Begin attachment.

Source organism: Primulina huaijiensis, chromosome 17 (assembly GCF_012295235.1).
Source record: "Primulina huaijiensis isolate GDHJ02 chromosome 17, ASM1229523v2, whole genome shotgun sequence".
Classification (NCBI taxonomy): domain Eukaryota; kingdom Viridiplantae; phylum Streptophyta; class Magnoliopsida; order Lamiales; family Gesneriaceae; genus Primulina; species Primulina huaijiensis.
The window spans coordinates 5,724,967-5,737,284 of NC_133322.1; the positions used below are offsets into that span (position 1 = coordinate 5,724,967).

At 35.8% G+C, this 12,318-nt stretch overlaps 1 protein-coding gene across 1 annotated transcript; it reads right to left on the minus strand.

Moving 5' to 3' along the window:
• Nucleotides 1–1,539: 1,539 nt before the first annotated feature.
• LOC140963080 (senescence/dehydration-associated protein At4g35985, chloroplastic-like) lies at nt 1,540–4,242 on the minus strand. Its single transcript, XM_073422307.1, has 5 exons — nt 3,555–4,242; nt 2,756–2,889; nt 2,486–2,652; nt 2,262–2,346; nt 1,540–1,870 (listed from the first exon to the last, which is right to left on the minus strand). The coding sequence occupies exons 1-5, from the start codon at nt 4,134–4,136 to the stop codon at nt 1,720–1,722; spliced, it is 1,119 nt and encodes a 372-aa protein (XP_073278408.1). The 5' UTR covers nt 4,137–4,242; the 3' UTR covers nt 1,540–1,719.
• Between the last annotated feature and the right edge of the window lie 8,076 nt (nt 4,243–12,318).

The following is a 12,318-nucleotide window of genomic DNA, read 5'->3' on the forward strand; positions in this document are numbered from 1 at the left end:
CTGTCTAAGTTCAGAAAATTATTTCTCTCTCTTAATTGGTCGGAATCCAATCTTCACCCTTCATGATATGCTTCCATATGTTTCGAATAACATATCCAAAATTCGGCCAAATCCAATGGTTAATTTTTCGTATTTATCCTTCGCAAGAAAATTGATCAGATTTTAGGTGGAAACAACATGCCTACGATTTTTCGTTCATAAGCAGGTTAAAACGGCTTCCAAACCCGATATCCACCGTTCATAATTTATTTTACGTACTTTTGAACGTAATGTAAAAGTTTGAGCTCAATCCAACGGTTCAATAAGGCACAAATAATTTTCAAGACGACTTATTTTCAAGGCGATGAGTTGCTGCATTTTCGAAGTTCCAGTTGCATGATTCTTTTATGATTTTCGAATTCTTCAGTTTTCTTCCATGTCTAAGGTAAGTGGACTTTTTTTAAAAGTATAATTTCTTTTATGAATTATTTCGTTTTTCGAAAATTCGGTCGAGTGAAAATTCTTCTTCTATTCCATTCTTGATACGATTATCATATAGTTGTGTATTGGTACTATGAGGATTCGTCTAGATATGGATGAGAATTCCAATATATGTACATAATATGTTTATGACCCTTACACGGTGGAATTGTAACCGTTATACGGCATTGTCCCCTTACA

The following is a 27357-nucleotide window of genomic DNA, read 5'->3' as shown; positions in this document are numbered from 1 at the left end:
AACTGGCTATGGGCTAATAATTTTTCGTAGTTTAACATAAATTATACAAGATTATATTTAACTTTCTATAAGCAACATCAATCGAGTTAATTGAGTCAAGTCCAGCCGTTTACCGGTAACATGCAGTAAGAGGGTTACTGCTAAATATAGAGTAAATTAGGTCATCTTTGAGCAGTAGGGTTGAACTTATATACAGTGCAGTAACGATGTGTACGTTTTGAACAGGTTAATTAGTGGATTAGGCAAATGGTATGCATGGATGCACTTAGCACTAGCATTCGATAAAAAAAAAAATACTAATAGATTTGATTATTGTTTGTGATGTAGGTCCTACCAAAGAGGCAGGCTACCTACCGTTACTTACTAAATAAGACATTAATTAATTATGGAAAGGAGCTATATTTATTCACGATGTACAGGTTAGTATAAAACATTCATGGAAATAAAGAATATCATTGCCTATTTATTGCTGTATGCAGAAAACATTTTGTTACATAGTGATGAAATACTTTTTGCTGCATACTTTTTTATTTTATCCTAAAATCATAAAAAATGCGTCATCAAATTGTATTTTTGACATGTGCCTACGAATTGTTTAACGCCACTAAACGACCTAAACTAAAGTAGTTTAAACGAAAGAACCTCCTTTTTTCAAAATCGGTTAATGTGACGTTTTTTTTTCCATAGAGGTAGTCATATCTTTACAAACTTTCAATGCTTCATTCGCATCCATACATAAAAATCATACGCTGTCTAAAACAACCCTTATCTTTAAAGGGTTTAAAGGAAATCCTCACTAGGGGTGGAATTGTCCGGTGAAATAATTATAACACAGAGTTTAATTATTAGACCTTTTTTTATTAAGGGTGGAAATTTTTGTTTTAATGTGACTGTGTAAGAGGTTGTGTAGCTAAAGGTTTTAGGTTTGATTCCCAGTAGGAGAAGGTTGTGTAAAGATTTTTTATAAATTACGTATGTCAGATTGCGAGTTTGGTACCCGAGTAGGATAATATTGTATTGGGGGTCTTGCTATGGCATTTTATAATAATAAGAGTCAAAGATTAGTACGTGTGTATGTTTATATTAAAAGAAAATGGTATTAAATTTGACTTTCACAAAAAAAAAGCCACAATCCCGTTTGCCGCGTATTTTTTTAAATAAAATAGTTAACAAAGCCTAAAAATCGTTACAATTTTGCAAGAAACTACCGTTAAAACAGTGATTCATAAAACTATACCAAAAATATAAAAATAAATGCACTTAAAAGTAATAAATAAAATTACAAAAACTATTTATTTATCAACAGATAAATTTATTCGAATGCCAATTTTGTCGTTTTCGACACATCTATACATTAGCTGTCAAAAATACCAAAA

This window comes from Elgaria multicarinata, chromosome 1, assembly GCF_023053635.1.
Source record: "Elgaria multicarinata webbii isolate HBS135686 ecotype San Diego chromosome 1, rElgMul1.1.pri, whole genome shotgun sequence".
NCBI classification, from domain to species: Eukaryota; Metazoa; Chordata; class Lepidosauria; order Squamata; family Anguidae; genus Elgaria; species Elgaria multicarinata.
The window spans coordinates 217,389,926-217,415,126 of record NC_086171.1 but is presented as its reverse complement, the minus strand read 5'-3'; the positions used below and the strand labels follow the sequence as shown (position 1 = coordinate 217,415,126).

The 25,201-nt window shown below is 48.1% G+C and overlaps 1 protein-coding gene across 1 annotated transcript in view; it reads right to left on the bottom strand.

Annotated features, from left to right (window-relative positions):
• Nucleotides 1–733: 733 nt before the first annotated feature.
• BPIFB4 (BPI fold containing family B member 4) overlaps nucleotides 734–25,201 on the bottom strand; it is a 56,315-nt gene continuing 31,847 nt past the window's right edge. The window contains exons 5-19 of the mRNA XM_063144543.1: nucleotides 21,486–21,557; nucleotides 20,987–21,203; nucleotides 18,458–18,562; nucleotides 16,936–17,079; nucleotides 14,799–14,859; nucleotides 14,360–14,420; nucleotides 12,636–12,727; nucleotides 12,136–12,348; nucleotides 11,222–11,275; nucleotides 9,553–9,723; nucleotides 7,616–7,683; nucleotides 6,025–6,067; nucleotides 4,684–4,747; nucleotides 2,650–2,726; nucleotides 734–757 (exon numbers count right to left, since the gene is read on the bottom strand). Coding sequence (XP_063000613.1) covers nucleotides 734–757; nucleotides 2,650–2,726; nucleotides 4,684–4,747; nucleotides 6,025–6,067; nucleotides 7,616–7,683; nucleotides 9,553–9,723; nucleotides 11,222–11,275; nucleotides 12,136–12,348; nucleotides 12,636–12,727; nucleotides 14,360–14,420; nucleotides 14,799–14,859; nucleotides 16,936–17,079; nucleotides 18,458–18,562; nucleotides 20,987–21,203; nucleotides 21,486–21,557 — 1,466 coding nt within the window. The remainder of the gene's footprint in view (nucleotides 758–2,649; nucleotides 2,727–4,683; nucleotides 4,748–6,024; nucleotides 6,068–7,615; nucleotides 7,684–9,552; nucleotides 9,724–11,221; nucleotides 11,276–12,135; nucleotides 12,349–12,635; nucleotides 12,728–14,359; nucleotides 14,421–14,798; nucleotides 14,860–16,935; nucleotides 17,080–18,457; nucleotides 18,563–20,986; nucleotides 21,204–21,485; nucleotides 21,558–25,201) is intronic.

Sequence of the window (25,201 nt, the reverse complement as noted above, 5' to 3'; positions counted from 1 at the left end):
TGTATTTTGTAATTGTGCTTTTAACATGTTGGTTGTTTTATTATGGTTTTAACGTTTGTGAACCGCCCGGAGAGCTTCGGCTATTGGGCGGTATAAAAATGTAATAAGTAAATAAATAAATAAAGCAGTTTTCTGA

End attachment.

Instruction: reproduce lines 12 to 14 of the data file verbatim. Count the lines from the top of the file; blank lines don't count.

The following is a 27357-nucleotide window of genomic DNA, read 5'->3' as shown; positions in this document are numbered from 1 at the left end:
AACTGGCTATGGGCTAATAATTTTTCGTAGTTTAACATAAATTATACAAGATTATATTTAACTTTCTATAAGCAACATCAATCGAGTTAATTGAGTCAAGTCCAGCCGTTTACCGGTAACATGCAGTAAGAGGGTTACTGCTAAATATAGAGTAAATTAGGTCATCTTTGAGCAGTAGGGTTGAACTTATATACAGTGCAGTAACGATGTGTACGTTTTGAACAGGTTAATTAGTGGATTAGGCAAATGGTATGCATGGATGCACTTAGCACTAGCATTCGATAAAAAAAAAAATACTAATAGATTTGATTATTGTTTGTGATGTAGGTCCTACCAAAGAGGCAGGCTACCTACCGTTACTTACTAAATAAGACATTAATTAATTATGGAAAGGAGCTATATTTATTCACGATGTACAGGTTAGTATAAAACATTCATGGAAATAAAGAATATCATTGCCTATTTATTGCTGTATGCAGAAAACATTTTGTTACATAGTGATGAAATACTTTTTGCTGCATACTTTTTTATTTTATCCTAAAATCATAAAAAATGCGTCATCAAATTGTATTTTTGACATGTGCCTACGAATTGTTTAACGCCACTAAACGACCTAAACTAAAGTAGTTTAAACGAAAGAACCTCCTTTTTTCAAAATCGGTTAATGTGACGTTTTTTTTTCCATAGAGGTAGTCATATCTTTACAAACTTTCAATGCTTCATTCGCATCCATACATAAAAATCATACGCTGTCTAAAACAACCCTTATCTTTAAAGGGTTTAAAGGAAATCCTCACTAGGGGTGGAATTGTCCGGTGAAATAATTATAACACAGAGTTTAATTATTAGACCTTTTTTTATTAAGGGTGGAAATTTTTGTTTTAATGTGACTGTGTAAGAGGTTGTGTAGCTAAAGGTTTTAGGTTTGATTCCCAGTAGGAGAAGGTTGTGTAAAGATTTTTTATAAATTACGTATGTCAGATTGCGAGTTTGGTACCCGAGTAGGATAATATTGTATTGGGGGTCTTGCTATGGCATTTTATAATAATAAGAGTCAAAGATTAGTACGTGTGTATGTTTATATTAAAAGAAAATGGTATTAAATTTGACTTTCACAAAAAAAAAGCCACAATCCCGTTTGCCGCGTATTTTTTTAAATAAAATAGTTAACAAAGCCTAAAAATCGTTACAATTTTGCAAGAAACTACCGTTAAAACAGTGATTCATAAAACTATACCAAAAATATAAAAATAAATGCACTTAAAAGTAATAAATAAAATTACAAAAACTATTTATTTATCAACAGATAAATTTATTCGAATGCCAATTTTGTCGTTTTCGACACATCTATACATTAGCTGTCAAAAATACCAAAA

This window comes from Elgaria multicarinata, chromosome 1, assembly GCF_023053635.1.